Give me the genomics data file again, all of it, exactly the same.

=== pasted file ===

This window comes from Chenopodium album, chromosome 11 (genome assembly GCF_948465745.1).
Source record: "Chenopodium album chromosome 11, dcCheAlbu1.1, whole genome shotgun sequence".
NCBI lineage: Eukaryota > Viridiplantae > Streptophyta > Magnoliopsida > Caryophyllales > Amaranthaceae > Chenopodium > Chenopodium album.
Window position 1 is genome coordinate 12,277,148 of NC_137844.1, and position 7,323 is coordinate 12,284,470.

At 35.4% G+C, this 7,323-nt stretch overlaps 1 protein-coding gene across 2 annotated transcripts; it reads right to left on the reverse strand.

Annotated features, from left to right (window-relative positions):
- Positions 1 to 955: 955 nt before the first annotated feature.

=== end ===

This window comes from Chenopodium album, chromosome 11 (genome assembly GCF_948465745.1).
Source record: "Chenopodium album chromosome 11, dcCheAlbu1.1, whole genome shotgun sequence".
NCBI lineage: Eukaryota > Viridiplantae > Streptophyta > Magnoliopsida > Caryophyllales > Amaranthaceae > Chenopodium > Chenopodium album.
Window position 1 is genome coordinate 12,277,148 of NC_137844.1, and position 7,323 is coordinate 12,284,470.

At 35.4% G+C, this 7,323-nt stretch overlaps 1 protein-coding gene across 2 annotated transcripts; it reads right to left on the reverse strand.

Annotated features, from left to right (window-relative positions):
- Positions 1 to 955: 955 nt before the first annotated feature.